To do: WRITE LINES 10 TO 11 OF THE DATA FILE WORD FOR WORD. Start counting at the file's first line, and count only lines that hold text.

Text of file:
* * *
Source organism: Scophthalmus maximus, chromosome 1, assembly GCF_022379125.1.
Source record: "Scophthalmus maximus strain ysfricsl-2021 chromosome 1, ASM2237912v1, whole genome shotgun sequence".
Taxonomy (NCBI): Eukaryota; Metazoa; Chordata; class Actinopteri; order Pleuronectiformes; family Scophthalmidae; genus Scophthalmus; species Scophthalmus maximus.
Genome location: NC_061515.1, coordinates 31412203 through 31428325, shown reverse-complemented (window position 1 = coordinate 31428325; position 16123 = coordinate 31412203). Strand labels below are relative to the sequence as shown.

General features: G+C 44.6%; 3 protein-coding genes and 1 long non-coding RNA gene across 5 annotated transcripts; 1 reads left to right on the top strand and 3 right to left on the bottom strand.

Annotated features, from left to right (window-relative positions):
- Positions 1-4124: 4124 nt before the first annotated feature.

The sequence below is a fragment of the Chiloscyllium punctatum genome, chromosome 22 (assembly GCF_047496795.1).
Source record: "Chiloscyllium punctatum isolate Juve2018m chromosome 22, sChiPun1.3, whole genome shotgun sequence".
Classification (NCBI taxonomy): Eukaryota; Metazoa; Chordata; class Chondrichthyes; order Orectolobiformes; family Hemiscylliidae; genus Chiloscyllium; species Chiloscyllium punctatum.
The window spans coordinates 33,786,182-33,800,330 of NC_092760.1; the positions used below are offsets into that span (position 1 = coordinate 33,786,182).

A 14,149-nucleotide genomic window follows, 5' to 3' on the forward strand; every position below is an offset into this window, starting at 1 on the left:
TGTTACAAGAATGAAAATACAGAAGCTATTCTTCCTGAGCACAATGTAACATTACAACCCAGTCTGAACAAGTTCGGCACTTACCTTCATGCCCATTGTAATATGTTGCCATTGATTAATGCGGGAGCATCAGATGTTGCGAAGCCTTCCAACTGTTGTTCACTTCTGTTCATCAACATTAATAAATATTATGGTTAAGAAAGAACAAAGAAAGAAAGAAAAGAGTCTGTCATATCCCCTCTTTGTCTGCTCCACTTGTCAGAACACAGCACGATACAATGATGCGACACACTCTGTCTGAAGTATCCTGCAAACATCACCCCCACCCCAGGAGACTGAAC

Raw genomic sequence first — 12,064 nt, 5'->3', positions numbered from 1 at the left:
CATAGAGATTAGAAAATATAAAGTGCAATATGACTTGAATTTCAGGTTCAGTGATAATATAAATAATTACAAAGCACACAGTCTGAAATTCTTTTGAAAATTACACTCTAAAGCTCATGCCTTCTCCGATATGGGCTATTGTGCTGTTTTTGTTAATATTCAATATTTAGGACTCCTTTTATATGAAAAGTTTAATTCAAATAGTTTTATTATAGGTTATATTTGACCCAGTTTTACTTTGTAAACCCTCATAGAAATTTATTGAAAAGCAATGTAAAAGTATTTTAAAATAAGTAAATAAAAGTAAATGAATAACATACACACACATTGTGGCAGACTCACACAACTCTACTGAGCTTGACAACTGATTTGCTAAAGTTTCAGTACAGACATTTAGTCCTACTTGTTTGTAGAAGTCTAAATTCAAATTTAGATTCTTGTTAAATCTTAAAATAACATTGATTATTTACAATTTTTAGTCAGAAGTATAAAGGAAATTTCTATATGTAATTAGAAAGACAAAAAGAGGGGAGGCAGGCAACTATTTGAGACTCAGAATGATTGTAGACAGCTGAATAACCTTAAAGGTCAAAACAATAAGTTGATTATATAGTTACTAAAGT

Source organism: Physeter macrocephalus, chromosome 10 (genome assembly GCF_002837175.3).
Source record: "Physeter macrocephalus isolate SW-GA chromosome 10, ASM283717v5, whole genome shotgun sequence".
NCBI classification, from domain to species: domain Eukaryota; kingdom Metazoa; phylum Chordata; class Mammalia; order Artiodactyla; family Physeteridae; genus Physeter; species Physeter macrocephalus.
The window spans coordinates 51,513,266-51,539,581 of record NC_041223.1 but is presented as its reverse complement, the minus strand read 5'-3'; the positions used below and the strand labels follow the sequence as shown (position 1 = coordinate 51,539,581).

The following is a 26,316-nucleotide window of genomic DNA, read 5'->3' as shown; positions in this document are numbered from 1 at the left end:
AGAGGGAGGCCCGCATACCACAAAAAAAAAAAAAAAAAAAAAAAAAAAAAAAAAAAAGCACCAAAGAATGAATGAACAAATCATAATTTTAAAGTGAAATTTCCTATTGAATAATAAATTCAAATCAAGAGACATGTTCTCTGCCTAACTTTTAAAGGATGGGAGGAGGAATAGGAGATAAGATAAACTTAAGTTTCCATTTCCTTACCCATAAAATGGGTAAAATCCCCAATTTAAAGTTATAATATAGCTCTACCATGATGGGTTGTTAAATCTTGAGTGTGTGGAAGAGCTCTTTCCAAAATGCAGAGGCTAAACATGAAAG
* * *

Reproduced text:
Classification (NCBI taxonomy): Eukaryota; Metazoa; Chordata; class Chondrichthyes; order Orectolobiformes; family Hemiscylliidae; genus Chiloscyllium; species Chiloscyllium punctatum.
The window spans coordinates 33,786,182-33,800,330 of NC_092760.1; the positions used below are offsets into that span (position 1 = coordinate 33,786,182).